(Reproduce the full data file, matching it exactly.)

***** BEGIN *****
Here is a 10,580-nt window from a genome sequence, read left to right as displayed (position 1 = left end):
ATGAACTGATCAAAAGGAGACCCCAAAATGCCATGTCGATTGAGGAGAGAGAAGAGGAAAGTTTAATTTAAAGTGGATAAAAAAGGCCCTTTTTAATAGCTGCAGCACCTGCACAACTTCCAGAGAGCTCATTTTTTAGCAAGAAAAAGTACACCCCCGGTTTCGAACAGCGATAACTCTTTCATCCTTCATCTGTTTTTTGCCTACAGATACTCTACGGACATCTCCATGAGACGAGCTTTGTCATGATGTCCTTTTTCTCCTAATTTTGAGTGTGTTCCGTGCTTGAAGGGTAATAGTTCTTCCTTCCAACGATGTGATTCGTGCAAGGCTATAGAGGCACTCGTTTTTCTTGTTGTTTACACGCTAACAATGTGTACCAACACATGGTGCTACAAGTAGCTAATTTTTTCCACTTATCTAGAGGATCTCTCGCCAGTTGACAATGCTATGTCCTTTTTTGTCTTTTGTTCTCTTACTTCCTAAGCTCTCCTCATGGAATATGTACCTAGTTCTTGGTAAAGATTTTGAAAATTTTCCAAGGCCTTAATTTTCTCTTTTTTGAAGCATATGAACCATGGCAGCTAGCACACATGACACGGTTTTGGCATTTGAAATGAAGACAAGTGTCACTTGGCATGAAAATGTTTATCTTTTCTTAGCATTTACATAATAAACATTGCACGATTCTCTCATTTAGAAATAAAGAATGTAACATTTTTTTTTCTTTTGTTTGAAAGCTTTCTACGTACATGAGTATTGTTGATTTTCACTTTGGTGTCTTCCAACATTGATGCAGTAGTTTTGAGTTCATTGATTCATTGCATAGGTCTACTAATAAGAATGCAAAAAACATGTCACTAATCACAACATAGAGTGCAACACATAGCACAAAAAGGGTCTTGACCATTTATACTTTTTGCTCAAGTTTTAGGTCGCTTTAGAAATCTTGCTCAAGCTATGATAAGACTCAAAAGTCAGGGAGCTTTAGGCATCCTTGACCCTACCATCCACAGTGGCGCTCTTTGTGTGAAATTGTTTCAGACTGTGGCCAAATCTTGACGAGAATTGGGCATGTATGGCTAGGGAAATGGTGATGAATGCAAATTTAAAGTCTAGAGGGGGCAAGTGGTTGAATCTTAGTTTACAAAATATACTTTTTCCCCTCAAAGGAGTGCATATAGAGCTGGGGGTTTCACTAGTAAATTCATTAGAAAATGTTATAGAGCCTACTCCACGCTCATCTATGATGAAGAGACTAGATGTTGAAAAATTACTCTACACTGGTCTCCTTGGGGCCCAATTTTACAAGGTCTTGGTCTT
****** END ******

Here is a 10,580-nt window from a genome sequence, read left to right as displayed (position 1 = left end):
ATGAACTGATCAAAAGGAGACCCCAAAATGCCATGTCGATTGAGGAGAGAGAAGAGGAAAGTTTAATTTAAAGTGGATAAAAAAGGCCCTTTTTAATAGCTGCAGCACCTGCACAACTTCCAGAGAGCTCATTTTTTAGCAAGAAAAAGTACACCCCCGGTTTCGAACAGCGATAACTCTTTCATCCTTCATCTGTTTTTTGCCTACAGATACTCTACGGACATCTCCATGAGACGAGCTTTGTCATGATGTCCTTTTTCTCCTAATTTTGAGTGTGTTCCGTGCTTGAAGGGTAATAGTTCTTCCTTCCAACGATGTGATTCGTGCAAGGCTATAGAGGCACTCGTTTTTCTTGTTGTTTACACGCTAACAATGTGTACCAACACATGGTGCTACAAGTAGCTAATTTTTTCCACTTATCTAGAGGATCTCTCGCCAGTTGACAATGCTATGTCCTTTTTTGTCTTTTGTTCTCTTACTTCCTAAGCTCTCCTCATGGAATATGTACCTAGTTCTTGGTAAAGATTTTGAAAATTTTCCAAGGCCTTAATTTTCTCTTTTTTGAAGCATATGAACCATGGCAGCTAGCACACATGACACGGTTTTGGCATTTGAAATGAAGACAAGTGTCACTTGGCATGAAAATGTTTATCTTTTCTTAGCATTTACATAATAAACATTGCACGATTCTCTCATTTAGAAATAAAGAATGTAACATTTTTTTTTCTTTTGTTTGAAAGCTTTCTACGTACATGAGTATTGTTGATTTTCACTTTGGTGTCTTCCAACATTGATGCAGTAGTTTTGAGTTCATTGATTCATTGCATAGGTCTACTAATAAGAATGCAAAAAACATGTCACTAATCACAACATAGAGTGCAACACATAGCACAAAAAGGGTCTTGACCATTTATACTTTTTGCTCAAGTTTTAGGTCGCTTTAGAAATCTTGCTCAAGCTATGATAAGACTCAAAAGTCAGGGAGCTTTAGGCATCCTTGACCCTACCATCCACAGTGGCGCTCTTTGTGTGAAATTGTTTCAGACTGTGGCCAAATCTTGACGAGAATTGGGCATGTATGGCTAGGGAAATGGTGATGAATGCAAATTTAAAGTCTAGAGGGGGCAAGTGGTTGAATCTTAGTTTACAAAATATACTTTTTCCCCTCAAAGGAGTGCATATAGAGCTGGGGGTTTCACTAGTAAATTCATTAGAAAATGTTATAGAGCCTACTCCACGCTCATCTATGATGAAGAGACTAGATGTTGAAAAATTACTCTACACTGGTCTCCTTGGGGCCCAATTTTACAAGGTCTTGGTCTT